No Fat Customers Please – #BoycottAbercrombie

My kids have worn Abercrombie and Fitch clothes for the past few years even thought I find the advertising suggestive and the store environment not particularly inviting for the average adult (loud music, small aisles, very young staff). Even with that, I was shocked to see some of the recent news about their attitude towards their customers in response to why they don’t stock XL and XXL clothing sizes. With today’s focus on customer experience and competitive retail environment, this seems like not only a bad business model, but one that is shallow and unhealthy.

“In every school there are the cool and popular kids, and then there are the not-so-cool kids. Candidly, we go after the cool kids. We go after the attractive all-American kid with a great attitude and a lot of friends. A lot of people don’t belong [in our clothes], and they can’t belong. Are we exclusionary? Absolutely. Those companies that are in trouble are trying to target everybody: young, old, fat, skinny. But then you become totally vanilla. You don’t alienate anybody, but you don’t excite anybody, either.” (source article)

But, a bad business model and a shallow minded CEO isn’t a reason to boycott a company. And, after growing up in a family where we boycotted many companies due to business practices, I never saw myself as someone who would support this “hippie” approach. That being said, I think that Abercrombie’s attitude is a real issue for the health of our kids for 3 reasons.

  1. We have a major obesity issue in the US. (from CDC)
    1. Childhood obesity has more than doubled in children and tripled in adolescents in the past 30 years.
    2. The percentage of children aged 6–11 years in the United States who were obese increased from 7% in 1980 to nearly 18% in 2010. Similarly, the percentage of adolescents aged 12–19 years who were obese increased from 5% to 18% over the same period.
    3. In 2010, more than one third of children and adolescents were overweight or obese.
    4. Overweight is defined as having excess body weight for a particular height from fat, muscle, bone, water, or a combination of these factors.3 Obesity is defined as having excess body fat.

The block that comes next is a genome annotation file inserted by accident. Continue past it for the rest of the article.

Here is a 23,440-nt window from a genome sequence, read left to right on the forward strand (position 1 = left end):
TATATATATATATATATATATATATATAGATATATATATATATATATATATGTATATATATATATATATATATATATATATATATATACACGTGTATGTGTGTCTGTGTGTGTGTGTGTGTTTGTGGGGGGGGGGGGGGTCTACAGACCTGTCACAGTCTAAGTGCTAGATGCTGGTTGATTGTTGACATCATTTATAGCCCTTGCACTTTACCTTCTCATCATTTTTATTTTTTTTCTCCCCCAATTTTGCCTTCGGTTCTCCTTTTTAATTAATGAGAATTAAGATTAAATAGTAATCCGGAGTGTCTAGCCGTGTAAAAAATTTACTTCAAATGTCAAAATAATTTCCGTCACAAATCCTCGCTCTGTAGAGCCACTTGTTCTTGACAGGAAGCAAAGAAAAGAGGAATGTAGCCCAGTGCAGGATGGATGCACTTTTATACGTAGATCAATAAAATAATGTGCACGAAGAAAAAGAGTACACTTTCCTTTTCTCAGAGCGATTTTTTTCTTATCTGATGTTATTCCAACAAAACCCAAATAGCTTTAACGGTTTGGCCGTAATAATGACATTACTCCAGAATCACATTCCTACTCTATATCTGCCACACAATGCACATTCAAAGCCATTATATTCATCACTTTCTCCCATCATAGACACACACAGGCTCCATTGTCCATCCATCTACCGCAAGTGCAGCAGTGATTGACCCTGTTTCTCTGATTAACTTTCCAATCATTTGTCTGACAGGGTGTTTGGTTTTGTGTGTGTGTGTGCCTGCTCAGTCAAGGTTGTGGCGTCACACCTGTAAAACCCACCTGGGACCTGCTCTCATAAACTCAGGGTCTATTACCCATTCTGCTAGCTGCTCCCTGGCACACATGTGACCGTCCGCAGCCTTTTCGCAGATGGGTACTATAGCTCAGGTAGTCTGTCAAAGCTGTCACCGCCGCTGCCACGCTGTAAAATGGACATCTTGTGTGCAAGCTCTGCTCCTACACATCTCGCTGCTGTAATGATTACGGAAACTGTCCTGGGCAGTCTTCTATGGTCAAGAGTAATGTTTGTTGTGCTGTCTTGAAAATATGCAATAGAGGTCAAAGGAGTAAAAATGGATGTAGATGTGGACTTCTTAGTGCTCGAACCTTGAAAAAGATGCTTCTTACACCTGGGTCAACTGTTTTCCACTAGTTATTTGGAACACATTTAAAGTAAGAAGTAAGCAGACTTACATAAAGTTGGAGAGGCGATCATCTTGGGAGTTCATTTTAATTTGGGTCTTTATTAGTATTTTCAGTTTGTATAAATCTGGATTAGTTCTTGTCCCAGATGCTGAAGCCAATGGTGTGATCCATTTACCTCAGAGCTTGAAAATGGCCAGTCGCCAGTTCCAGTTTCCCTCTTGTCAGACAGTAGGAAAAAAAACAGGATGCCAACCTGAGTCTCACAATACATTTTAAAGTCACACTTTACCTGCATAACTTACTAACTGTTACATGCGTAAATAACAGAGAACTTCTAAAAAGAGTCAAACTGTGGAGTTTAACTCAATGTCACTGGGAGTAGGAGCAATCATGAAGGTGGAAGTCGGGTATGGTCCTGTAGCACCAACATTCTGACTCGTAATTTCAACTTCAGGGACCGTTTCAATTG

5. Overweight and obesity are the result of “caloric imbalance”—too few calories expended for the amount of calories consumed—and are affected by various genetic, behavioral, and environmental factors.
  2. We have a bullying issue in the US. (source)
    1. Over 3.2 million students are victims of bullying each year.
    2. 1 in 4 teachers see nothing wrong with bullying and will only intervene 4 percent of the time.
    3. Approximately 160,000 teens skip school every day because of bullying.
    4. 1 in 7 students in grades K-12 is either a bully or a victim of bullying.
    5. 56 percent of students have personally witnessed some type of bullying at school.
    6. Over two-thirds of students believe that schools respond poorly to bullying, with a high percentage of students believing that adult help is infrequent and ineffective.
    7. 71 percent of students report incidents of bullying as a problem at their school.
    8. 90 percent of 4th through 8th graders report being victims of bullying.
    9. 1 out 10 students drop out of school because of repeated bullying.
    10. Harassment and bullying have been linked to 75 percent of school-shooting incidents.
    11. Physical bullying increases in elementary school, peaks in middle school and declines in high school.  Verbal abuse, on the other hand, remains constant.
  3. We have a suicide issue in the US. (CDC fact sheet)
    1. Among young adults ages 15 to 24 years old, there are approximately 100-200 attempts for every completed suicide.
    2. In a 2011 nationally-representative sample of youth in grades 9-12:
      1. 15.8% of students reported that they had seriously considered attempting suicide during the 12 months preceding the survey;12.8% of students reported that they made a plan about how they would attempt suicide during the 12 months preceding the survey;
      2. 7.8% of students reported that they had attempted suicide one or more times during the 12 months preceding the survey; and
      3. 2.4% of students reported that they had made a suicide attempt that resulted in an injury, poisoning, or an overdose that required medical attention.

 

As adults, I believe we have a responsibility to break the cycle of bullying and set an example. This isn’t time to create a fraternity culture in adulthood. We have systemic issues to address in serious ways. I know we won’t be shopping at Abercrombie again, and I think my kids have lost their interest in wearing the clothes.

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